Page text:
I believe, we all want to see inclusive and welcoming environment in every profession and occupation. I’m opposed to all forms of unfair discrimination especially those of class-based prejudices. In this country, a persons accent can so easily be associated with a region or city. Then all the baggage of history associated with that place can form snap judgements about that person.

It was a while ago but a case in point sticks in my mind. A space project that didn’t go as planned resulted in a probe crash landing on planet Mars. The Beagle 2 project[1] was ambitious however ill fated. The bubbling enthusiasm of the project leader Professor Colin Pillinger from the Open University was infectious. At the same time, it was impossible to miss his West Country accent. It didn’t impede his inspirational promotion of space exploration, but I do remember remarks made about his accent. They were not always complementary.

Now, you might say that was more than a decade ago. We’ve moved on. I don’t think so. The glorious West Country accent, and I include the city of Bristol in that mix, is still associated with a rural Arcadian dream of country life. This much cherished mythology continues to be promoted in English lifestyle magazines and every part of the broadcast media.

It’s a fantasy where educated, philanthropic and sophisticated citizens move from London to enlighten impoverished country folk. Their hope being to soak in the innocence of country ways but, at the same time, offer erudite advice to the backward locals.

If I have an accent it has all but gone. That said, it does broaden when I return to the West Country. There’s a whole series of words which don’t seen quite right said anywhere but in the rolling hills of Somerset and Dorset. Ways of saying things that I grew up with that are meaningless out of context.

Although the association of a rural accent often goes with an unfair characterisation that someone is not too bright, on the plus side it’s linked with friendliness, kindness and warmth. That sounds a bit like a description of a Hobbit. There’s an accidental proof that these prejudices are deeply ingrained in English literature.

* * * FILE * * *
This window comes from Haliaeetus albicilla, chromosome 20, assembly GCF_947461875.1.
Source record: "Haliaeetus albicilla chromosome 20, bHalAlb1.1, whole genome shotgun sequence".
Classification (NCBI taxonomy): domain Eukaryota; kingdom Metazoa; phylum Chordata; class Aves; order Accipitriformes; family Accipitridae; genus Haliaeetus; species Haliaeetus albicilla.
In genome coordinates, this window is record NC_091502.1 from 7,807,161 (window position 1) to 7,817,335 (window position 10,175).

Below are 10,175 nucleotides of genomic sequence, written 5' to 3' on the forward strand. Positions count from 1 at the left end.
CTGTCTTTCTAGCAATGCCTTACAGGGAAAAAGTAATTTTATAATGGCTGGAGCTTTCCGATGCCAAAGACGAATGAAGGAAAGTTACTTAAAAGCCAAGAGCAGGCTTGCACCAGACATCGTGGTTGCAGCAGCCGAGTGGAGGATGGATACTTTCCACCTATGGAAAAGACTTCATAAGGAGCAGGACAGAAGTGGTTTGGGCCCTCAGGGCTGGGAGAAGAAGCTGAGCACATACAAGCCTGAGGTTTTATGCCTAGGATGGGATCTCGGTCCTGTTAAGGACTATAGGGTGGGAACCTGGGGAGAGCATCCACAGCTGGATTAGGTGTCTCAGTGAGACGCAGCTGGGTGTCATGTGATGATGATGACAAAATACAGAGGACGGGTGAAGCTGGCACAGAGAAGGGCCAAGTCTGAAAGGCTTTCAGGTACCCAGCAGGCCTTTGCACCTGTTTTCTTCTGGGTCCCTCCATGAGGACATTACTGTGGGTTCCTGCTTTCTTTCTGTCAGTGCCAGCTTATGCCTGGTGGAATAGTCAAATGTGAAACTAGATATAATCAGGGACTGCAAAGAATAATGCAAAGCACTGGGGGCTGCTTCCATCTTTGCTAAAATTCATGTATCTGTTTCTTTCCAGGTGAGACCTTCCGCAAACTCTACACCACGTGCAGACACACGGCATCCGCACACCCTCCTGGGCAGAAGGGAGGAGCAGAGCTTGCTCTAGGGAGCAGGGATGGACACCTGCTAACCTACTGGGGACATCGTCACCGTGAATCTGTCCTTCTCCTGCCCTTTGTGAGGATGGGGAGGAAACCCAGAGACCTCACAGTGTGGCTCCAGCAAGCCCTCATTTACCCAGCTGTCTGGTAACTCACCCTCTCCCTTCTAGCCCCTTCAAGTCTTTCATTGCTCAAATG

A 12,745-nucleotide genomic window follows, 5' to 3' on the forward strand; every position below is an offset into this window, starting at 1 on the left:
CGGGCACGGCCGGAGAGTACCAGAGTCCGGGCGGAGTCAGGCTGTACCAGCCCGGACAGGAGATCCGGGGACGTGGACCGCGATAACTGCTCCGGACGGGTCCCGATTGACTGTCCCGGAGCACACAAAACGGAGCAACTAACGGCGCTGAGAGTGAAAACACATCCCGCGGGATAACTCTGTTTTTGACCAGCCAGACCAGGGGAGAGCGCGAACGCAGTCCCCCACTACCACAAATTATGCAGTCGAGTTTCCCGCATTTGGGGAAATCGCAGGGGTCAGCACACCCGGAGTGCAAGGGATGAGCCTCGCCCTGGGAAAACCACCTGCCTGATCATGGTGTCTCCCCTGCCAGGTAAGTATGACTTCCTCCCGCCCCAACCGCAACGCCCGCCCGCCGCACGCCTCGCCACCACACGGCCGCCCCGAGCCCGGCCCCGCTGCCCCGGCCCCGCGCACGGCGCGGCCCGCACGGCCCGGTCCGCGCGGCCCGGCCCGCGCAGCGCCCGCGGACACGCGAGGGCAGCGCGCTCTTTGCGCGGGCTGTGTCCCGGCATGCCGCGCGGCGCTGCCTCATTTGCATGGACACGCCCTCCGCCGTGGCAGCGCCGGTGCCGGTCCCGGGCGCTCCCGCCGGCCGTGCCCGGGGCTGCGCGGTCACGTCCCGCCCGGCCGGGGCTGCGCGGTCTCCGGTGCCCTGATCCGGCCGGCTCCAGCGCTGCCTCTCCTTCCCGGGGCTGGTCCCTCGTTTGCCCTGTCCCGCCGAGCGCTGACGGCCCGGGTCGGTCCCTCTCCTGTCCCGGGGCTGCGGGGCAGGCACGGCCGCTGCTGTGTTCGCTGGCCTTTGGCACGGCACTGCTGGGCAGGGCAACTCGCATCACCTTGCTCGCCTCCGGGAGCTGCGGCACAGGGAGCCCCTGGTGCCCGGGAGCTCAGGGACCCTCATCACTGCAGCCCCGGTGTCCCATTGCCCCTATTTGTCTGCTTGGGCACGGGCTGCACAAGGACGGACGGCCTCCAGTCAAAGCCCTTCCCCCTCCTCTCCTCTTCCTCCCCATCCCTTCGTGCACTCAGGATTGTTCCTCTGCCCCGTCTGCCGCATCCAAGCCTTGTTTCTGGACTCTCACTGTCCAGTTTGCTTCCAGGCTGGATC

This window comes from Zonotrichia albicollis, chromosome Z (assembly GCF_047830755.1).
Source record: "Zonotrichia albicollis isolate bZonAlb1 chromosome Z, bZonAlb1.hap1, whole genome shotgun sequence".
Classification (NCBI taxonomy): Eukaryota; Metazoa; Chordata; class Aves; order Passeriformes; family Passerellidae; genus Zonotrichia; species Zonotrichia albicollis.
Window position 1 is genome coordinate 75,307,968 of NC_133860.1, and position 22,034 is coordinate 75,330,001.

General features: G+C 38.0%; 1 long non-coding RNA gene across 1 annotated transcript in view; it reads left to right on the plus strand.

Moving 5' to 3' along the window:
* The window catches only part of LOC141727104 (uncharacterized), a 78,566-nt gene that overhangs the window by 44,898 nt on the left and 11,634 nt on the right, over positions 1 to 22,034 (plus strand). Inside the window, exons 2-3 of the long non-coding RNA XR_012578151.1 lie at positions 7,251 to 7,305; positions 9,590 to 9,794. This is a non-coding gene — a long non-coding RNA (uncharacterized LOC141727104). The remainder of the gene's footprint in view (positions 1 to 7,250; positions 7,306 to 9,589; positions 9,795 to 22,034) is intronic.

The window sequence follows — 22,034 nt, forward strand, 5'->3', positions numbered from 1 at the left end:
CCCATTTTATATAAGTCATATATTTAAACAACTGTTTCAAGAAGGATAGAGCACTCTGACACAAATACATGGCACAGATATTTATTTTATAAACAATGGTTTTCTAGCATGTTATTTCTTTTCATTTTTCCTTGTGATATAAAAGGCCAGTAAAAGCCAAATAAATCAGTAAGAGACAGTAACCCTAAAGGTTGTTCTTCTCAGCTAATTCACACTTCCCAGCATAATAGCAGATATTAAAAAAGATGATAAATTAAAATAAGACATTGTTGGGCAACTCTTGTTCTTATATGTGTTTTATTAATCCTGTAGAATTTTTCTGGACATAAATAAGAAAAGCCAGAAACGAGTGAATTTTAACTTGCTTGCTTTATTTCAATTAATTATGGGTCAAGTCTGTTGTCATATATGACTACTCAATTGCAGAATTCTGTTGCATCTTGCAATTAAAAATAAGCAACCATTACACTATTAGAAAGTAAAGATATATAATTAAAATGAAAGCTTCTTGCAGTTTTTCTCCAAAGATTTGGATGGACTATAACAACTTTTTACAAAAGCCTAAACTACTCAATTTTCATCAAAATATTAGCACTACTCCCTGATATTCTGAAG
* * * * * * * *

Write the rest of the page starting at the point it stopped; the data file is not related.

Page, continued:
I remember early in my career that too much retained from childhood was a barrier to getting a message cross. Slowly but effectively my accent became generic. There’s no doubt this had an upside when it came to technical presentations in front of a mixed audience. Even more important in front of an international audience. It shouldn’t matter but it does.

In a conversation about helicopter safety, a French colleague once lent over to say to me that he knew our Texan partner was speaking English, but he had no idea what he was saying. Is that a case for a standardisation of English – maybe?


[1] https://www.gov.uk/government/news/uk-led-beagle-2-lander-found-on-mars

Bad Law

Jacob Rees-Mogg resigned on St Crispin’s Day. Shakespeare’s imagination of glory and immortality in Henry V no doubt on his strange mind. Well, let’s say we are not outnumbered by the French. We are outnumbered by the ideology of persistent right-wing Parliamentarians.

The bill in Mogg’s name got a reading in the UK Parliament last night. The so called Orwellian “Brexit Freedoms Bill” would make any authoritarian Government in the world simile.

This is a dreadful bill. To imagine British legislators are so superior that they can replace, fairly, effectively and honestly, so much complex law in so short a time is a simple con. Much of the legislative texts facing replacement took decades of research, investigation and proving to take shape. A great many of these laws of EU origin were driven by the UK.

Ministers attempting to claim to the UK Parliament that the EU retained law bill will allow ambitious standards to be maintained sounds like the worst sales pitch of a second-hand car salesman. Consumer, employment, and environmental regulation is not a burden. It’s an asset. Widespread outcry is justified[1]. #AttackOnNature

Duplications is a serious concern too. For organisations trading with the EU and beyond, having to met two sets of different laws will add considerable additional costs.

This bill would tie-up civil servants for a long-time and oversight of what happens wouldn’t be of the quality needed.

The former Business Secretaries were driven by Brexit dogma. The new Business Secretary needs to stop and think again. There’s no profit in trashing what works.

A serious debate about individual laws is the job of Parliament. Sweeping away swaths of good law because it’s a prejudice of the secretive European Research Group (ERG)[2] is sheer madness. Parliamentarians should work for the people, not against their interests.

POST 1: Financial Times: UK’s Rishi Sunak eases off on taking Brexit axe to EU laws. Plan for ‘delivery unit’ shelved in wake of warning EU legislation review would tie up hundreds of officials.

POST 2: Mogg continues to promote his “bonfire” of EU law retained after Brexit in The Express newspaper.

POST 3: Brexit supporters are coming out against this bad law Rees-Mogg’s plans to axe all EU laws will cripple Whitehall, says leading Brexiter | Law | The Guardian


[1] https://www.rspb.org.uk/our-work/rspb-news/rspb-news-stories/attack-on-nature-the-story-so-far/?from=hp2